Can I just ask -- it's a fair point. Can I just ask one follow-up on the inventory level, I certainly understand that you guys are kind of shifting towards the prioritization of growth here. But with guiding the year-end inventory by 50%, you're noting greater caution just overall in the environment, maybe the consumer. I guess, I'm just trying to balance opportunities on growth as well as maybe a potential return to positive gross margins next year? Again, I understand kind of unwilling to talk about trajectories on gross margins next year. But I'm just trying to understand the balance there between growth and profitability as we're looking ahead, especially with some of these inventory investments?

Colin Browne
Interim President and Chief Executive Officer at Under Armour

As we already -- we spoke a little bit about it, I think we're in somewhat of a different place than much of the industry. We were actually reasonably happy with where we now sit from an inventory perspective, because as we called out in the script, we were running the constrained model last year. We also walked away from some demand because we just couldn't see we'd be able to service it. So our inventory levels were incredibly slim last year. We're now getting our inventory back to what I would call kind of a steady state kind of number, which is -- okay, that 50% increase is a big number. But when you actually look at the amount of inventory we're now holding, we're holding the right level of inventory for a $6 billion business. So we're comfortable with where we are from an inventory perspective. And our inventory is right-sized for the way in which we expect our business to kind of evolve next year.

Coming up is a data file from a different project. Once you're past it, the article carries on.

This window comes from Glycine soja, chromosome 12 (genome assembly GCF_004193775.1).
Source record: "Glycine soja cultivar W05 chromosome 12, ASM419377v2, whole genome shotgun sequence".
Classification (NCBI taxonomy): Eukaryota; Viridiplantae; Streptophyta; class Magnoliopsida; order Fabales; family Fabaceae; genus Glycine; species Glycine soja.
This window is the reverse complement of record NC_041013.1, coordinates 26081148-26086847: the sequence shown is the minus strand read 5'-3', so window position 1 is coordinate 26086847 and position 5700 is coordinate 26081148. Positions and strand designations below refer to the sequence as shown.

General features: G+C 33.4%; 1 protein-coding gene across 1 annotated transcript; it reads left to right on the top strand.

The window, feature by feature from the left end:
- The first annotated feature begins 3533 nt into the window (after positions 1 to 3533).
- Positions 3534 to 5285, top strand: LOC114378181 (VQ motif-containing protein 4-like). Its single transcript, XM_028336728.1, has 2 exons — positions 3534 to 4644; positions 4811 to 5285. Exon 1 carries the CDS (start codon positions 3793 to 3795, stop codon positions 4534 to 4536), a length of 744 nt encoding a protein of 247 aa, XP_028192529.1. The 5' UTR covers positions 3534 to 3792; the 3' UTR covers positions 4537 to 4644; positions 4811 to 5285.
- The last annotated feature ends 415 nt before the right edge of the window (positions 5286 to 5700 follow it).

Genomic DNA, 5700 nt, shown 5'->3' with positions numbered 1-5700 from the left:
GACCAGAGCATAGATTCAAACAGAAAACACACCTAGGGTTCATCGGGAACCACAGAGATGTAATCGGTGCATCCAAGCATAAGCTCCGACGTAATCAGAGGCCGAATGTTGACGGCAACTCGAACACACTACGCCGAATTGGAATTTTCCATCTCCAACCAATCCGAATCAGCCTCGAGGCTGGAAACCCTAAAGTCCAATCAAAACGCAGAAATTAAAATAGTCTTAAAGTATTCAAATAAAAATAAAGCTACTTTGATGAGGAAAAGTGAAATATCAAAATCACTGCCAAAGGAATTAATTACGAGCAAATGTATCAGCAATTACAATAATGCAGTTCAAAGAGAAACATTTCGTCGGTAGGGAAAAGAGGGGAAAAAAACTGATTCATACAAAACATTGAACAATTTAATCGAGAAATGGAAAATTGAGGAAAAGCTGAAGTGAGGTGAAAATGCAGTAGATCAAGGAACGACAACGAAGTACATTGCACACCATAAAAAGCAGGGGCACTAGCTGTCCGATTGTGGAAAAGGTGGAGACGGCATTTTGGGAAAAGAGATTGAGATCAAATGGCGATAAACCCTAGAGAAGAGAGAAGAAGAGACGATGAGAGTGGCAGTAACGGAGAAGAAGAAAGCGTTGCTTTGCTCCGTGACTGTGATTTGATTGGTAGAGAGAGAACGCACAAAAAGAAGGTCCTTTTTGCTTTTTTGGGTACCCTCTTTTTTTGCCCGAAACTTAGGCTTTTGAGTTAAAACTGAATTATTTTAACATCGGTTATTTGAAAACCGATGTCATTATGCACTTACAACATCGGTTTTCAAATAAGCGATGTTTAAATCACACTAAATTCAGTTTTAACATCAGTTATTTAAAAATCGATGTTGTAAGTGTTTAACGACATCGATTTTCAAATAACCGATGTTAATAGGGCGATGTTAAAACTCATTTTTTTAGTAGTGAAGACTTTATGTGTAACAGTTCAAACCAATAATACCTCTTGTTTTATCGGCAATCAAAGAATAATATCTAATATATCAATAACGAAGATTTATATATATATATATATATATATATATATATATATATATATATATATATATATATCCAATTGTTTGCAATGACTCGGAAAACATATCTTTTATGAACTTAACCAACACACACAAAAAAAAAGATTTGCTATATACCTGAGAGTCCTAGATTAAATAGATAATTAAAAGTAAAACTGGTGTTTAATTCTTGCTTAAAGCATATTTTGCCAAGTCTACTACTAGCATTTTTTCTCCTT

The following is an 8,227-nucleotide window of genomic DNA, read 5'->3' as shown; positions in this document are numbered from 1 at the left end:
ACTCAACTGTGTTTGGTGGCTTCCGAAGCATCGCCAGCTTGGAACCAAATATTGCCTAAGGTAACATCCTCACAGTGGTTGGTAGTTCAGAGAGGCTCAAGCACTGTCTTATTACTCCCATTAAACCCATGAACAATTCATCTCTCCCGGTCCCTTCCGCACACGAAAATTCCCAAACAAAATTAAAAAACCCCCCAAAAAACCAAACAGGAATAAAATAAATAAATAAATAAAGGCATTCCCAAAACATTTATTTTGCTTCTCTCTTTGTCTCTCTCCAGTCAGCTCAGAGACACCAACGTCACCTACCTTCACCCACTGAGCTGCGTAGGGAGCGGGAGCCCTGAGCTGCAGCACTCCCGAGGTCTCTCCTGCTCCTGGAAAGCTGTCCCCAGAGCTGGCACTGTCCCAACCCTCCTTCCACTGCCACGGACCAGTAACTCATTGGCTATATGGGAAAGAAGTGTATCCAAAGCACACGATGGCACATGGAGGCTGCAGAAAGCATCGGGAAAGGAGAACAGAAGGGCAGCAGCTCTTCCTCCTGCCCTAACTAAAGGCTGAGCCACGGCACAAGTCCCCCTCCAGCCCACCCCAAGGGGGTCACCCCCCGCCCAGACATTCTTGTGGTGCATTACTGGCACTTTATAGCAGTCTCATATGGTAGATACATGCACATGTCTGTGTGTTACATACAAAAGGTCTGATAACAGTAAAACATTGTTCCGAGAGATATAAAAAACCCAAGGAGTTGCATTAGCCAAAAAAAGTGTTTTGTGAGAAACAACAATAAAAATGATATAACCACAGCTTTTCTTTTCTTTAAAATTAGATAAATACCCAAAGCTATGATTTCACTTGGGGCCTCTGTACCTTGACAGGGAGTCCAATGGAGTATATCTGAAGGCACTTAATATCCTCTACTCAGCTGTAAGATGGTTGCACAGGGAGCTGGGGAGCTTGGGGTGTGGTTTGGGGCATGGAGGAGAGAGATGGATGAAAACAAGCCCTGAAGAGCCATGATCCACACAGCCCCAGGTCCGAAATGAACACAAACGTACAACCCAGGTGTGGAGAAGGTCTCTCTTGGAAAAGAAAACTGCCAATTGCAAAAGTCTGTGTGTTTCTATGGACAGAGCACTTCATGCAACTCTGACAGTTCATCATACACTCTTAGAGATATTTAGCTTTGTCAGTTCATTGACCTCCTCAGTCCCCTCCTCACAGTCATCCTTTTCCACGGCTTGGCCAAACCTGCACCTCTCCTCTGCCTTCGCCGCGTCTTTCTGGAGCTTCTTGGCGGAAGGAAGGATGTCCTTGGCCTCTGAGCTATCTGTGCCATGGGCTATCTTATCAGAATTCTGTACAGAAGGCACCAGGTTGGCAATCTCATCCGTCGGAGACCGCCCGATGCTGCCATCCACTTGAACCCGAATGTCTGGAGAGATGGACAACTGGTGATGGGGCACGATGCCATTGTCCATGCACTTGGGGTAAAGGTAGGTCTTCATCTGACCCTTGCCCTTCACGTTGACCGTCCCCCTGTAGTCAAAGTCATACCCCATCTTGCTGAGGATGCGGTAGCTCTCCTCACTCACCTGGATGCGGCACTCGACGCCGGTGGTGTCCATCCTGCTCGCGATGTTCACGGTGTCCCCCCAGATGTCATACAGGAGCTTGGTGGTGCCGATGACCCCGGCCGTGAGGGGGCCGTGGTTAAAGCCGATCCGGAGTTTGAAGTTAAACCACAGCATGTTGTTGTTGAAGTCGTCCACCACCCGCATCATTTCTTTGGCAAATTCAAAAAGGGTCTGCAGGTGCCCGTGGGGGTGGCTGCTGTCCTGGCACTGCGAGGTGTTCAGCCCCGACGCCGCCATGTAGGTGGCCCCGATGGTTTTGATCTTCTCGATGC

Dave Bergman
Chief Financial Officer at Under Armour

Kate, this is Dave. I think maybe what I would add a little bit there too is, we have done a deep dive to kind of see what product we have that is more seasonless that we can pack and hold over to next year as opposed to liquidating it at very low prices now. And that's part of what's assumed in our outlook as well. And so that is something that is in our inventory growth numbers now that we'll be able to draft off of a little bit next year at least from a cash perspective.

And then I think just thinking about where we are right now as a kind of around a three turn to Colin's point, is a pretty healthy spot for us. And as we move through next year and deal with any of the excess, we still will be managing our third-party liquidation in a reasonable spot. We would expect to stay kind of in that 3% to 5% range, hopefully at the lower end of that, which is what we've been doing and continue to do to make sure that we're keeping the brand healthy out there and leveraging our outlet stores as best as we can. So we feel really good about that. And to Colin's point, the growth rate looks high. But if you look at the actual health of the inventory and you look at our actual turns, we're actually in a reasonable spot and we're ready to drive into next year.

Kate Fitzsimons
Analyst at Wells Fargo & Company

Great. Best of luck for spring season. Thanks so much.

Colin Browne
Interim President and Chief Executive Officer at Under Armour

Thank you.

Dave Bergman
Chief Financial Officer at Under Armour

Thank you.

Operator

Thank you. Our next question comes from Bob Drbul with Guggenheim. Your line is open.

Robert Drbul
Analyst at Guggenheim Partners